Holocene climatic trends and rhythms in southern Africa

  • Louis Scott
  • Julia A. Lee-Thorp
Part of the Developments in Paleoenvironmental Research book series (DPER, volume 6)

Southern Africa’s unique mid-latitude oceanic position invites broad comparisons with palaeoclimatic records across the PEP III transect including long-distance thermohaline circulation teleconnections. Atmospheric and oceanic circulation systems around Southern Africa (Fig. 1) are linked (Lutjeharms et al. 2001). They interact to influence distribution of biomes including prominence of C4 and C3 grasses in the summer-rain and winter rain regions respectively (Vogel et al. 1978; Cowling et al. 1997) (Fig. 2). Climate is dominated by two systems, the westerlies and easterlies (Fig. 1) and shifts in these systems undoubtedly affected the climate history during the Holocene. The generally moderating effect of the oceans, in particular the warm Agulhas western boundary current on the east coast (Lutjeharms et al. 2001), and the semi-arid nature of the region suggests that moisture rather than temperature changes is the more important climate parameter, at least on the Holocene time scale. Furthermore, the cold Benguela upwelling zone and its associated atmospheric circulation system in the South Atlantic is strongly linked to coastal aridity on the west coast.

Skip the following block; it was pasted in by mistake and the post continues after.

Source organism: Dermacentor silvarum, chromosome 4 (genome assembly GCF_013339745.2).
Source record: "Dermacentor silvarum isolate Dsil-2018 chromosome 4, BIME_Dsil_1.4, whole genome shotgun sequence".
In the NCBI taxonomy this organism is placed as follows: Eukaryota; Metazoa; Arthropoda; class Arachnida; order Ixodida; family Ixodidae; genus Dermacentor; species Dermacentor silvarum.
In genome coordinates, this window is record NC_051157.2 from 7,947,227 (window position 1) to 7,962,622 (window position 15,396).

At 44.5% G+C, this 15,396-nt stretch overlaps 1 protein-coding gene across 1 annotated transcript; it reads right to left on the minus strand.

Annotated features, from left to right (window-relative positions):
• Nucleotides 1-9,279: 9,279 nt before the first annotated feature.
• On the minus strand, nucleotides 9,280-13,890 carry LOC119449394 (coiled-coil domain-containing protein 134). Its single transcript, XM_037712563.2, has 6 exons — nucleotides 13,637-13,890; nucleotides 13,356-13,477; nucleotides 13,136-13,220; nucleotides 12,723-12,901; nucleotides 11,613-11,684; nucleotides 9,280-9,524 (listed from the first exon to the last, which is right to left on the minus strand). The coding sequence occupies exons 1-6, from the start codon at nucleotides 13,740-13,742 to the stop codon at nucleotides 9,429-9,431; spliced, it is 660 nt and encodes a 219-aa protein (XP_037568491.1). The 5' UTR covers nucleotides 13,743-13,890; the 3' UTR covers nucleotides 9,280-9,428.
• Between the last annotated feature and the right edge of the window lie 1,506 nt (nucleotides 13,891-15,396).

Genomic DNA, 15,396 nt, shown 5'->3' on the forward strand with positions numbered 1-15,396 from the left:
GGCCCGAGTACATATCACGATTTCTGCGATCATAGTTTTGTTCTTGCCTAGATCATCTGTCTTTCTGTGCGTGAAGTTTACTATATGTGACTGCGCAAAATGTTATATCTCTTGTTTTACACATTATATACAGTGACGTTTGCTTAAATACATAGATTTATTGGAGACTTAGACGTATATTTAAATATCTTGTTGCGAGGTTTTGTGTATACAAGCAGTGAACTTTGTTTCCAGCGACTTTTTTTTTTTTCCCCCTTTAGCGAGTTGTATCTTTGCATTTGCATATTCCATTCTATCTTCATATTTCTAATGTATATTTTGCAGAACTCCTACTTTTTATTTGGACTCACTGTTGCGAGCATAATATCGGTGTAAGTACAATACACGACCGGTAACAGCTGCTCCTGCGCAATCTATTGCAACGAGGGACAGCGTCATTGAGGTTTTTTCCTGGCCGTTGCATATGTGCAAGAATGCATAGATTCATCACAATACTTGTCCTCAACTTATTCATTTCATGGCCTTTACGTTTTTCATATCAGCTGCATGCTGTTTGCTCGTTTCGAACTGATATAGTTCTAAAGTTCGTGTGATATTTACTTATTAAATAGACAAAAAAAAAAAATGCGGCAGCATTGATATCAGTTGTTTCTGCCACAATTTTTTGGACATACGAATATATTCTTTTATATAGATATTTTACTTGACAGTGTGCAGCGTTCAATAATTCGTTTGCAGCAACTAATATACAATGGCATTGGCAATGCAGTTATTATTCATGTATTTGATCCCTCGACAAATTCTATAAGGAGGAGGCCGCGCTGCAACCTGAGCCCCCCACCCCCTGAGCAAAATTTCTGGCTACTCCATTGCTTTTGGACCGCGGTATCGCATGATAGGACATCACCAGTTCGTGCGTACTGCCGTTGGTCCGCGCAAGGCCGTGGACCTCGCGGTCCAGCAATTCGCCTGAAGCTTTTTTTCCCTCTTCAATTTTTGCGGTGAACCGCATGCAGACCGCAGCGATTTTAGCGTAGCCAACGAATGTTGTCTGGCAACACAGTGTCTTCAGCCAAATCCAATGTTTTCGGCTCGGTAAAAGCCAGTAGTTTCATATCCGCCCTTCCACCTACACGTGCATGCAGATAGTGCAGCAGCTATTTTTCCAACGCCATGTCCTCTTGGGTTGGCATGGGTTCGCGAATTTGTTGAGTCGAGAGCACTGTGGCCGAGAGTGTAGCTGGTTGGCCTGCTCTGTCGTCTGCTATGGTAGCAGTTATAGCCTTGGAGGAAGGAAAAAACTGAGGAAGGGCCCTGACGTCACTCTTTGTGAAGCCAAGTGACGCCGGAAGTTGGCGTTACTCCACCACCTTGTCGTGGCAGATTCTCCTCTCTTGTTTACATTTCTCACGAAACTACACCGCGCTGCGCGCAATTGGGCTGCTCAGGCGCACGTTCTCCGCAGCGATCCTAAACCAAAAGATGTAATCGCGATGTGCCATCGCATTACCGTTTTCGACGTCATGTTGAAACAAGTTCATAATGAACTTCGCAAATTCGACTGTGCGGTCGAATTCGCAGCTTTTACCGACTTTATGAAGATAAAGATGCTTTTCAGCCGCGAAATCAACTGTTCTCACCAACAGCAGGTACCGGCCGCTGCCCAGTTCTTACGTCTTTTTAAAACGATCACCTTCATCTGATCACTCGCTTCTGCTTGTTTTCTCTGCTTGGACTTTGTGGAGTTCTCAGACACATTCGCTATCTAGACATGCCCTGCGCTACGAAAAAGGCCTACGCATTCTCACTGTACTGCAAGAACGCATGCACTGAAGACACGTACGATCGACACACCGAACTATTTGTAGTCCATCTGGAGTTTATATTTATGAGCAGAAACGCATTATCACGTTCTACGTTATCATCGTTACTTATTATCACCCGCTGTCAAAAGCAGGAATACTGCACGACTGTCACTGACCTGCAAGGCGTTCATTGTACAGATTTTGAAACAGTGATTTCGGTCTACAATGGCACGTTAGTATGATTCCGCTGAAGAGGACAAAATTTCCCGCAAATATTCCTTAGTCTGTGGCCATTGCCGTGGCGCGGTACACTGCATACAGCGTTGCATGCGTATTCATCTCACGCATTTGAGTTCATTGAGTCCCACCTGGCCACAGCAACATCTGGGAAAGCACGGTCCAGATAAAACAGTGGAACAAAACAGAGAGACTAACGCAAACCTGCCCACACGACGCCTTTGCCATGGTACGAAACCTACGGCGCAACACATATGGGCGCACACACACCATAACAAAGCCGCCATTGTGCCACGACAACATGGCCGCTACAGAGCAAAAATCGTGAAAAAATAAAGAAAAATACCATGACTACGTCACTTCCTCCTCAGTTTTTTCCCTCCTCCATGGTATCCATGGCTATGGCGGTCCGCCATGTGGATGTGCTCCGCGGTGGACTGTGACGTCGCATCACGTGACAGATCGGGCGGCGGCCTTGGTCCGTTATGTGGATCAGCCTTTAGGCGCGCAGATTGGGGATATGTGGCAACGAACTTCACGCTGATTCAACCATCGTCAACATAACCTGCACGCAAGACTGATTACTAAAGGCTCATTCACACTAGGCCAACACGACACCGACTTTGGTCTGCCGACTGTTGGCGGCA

Grass Pollen Pollen Sequence Microscopic Charcoal Millennial Scale Southern AFRICA 
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Copyright information

© Springer 2004

Authors and Affiliations

  • Louis Scott
    • 1
  • Julia A. Lee-Thorp
    • 2
  1. 1.Department of Botany and GeneticsUniversity of the Free StateSouth Africa
  2. 2.Department of Archaeology and Quaternary Research CentreUniversity of Cape TownSouth Africa

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